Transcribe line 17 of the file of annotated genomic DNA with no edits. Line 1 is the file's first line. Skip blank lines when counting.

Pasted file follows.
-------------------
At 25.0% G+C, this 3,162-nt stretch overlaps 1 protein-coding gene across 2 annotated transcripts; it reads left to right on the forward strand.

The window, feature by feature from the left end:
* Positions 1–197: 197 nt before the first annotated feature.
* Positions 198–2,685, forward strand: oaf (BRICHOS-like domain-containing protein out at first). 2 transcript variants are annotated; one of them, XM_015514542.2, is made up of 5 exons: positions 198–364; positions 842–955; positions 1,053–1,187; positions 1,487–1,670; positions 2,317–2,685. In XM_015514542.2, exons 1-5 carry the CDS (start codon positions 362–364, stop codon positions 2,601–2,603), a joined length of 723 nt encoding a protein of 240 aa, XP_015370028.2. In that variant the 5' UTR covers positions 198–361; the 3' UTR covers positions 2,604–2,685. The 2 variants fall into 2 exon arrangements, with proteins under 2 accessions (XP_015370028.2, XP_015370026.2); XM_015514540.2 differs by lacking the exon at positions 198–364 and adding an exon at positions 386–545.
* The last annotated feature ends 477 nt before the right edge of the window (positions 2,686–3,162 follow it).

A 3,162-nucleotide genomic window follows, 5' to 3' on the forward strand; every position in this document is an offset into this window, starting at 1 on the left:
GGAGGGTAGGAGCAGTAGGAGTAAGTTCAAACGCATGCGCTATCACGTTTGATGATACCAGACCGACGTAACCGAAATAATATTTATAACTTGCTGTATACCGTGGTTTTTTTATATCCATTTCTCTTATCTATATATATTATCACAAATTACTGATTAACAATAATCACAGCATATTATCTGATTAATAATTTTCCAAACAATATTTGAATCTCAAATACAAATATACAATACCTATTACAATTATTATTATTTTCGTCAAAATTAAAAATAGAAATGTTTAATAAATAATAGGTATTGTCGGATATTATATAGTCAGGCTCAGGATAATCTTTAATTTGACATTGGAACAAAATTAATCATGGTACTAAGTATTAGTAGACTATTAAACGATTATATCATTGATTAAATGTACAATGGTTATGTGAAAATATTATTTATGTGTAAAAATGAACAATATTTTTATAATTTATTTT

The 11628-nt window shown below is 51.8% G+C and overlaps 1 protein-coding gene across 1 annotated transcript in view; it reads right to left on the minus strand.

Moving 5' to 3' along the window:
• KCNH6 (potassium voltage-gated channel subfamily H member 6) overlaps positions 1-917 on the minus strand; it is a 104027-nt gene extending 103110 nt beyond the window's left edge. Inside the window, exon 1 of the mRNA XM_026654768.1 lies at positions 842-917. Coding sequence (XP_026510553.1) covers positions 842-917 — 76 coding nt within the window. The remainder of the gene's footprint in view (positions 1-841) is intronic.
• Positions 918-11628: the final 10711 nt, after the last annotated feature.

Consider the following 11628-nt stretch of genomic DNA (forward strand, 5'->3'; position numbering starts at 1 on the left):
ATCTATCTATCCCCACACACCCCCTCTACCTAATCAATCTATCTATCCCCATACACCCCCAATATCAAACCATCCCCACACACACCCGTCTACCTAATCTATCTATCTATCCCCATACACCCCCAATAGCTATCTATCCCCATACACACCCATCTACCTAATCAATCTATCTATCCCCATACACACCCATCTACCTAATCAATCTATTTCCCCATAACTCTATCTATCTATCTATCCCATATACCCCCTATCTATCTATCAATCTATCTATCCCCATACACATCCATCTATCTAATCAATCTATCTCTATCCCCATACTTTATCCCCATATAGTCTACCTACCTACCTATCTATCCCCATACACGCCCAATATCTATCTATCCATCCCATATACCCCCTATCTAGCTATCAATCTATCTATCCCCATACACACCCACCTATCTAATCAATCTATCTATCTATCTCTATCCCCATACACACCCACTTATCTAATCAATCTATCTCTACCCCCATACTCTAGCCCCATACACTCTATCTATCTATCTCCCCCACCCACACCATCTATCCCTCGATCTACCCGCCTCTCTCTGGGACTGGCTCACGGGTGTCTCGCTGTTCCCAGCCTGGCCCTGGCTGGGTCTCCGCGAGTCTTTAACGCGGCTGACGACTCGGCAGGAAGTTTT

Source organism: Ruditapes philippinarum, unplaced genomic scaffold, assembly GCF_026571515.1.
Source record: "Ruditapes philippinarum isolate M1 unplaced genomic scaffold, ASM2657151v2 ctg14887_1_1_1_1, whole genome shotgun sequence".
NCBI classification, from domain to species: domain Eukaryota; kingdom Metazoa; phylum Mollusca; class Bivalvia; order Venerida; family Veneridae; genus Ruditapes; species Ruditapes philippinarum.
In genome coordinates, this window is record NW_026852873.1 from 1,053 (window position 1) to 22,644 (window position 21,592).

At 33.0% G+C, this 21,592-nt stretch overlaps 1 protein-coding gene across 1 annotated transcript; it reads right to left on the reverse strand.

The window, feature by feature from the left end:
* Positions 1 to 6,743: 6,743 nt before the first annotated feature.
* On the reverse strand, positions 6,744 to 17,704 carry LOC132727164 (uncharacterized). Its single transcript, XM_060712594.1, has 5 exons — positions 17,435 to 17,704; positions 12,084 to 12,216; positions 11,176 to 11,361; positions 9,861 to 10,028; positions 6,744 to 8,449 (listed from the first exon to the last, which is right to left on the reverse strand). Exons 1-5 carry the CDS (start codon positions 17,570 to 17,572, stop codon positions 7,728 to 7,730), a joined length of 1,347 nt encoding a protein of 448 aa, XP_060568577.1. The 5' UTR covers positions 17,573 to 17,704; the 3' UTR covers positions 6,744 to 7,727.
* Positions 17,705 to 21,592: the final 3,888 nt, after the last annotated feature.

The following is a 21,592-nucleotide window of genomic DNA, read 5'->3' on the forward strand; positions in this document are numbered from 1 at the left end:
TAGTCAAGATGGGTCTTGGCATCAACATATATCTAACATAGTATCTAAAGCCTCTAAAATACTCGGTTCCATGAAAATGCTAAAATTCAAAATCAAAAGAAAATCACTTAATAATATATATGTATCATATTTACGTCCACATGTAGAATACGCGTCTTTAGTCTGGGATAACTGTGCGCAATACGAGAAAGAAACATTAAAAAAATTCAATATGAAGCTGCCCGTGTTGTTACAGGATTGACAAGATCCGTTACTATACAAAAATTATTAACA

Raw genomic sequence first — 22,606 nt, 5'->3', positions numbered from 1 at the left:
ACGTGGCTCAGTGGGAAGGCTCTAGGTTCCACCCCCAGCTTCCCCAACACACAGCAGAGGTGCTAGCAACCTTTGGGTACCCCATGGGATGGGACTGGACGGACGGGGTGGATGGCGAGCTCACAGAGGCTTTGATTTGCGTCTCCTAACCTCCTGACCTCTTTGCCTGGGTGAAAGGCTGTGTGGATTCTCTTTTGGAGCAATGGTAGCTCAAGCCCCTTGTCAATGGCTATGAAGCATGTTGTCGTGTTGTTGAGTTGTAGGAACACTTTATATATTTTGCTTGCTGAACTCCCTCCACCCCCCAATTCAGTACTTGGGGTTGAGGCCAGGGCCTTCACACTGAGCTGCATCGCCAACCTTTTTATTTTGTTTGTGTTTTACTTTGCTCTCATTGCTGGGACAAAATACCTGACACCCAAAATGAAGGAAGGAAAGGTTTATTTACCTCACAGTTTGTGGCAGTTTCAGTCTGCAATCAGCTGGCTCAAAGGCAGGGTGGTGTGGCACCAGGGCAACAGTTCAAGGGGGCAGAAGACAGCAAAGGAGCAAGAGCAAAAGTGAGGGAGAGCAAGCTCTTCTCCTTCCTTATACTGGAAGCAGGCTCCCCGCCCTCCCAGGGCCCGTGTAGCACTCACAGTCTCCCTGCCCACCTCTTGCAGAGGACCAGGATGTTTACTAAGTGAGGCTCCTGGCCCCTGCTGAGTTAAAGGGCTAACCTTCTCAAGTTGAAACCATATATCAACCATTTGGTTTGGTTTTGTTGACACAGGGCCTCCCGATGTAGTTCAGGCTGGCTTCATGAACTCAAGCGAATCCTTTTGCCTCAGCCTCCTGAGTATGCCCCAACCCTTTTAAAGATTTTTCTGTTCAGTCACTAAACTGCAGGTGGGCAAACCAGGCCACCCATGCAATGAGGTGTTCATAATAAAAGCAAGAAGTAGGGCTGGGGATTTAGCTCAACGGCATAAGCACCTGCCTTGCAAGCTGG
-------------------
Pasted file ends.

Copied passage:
In genome coordinates, this window is record NW_026852873.1 from 1,053 (window position 1) to 22,644 (window position 21,592).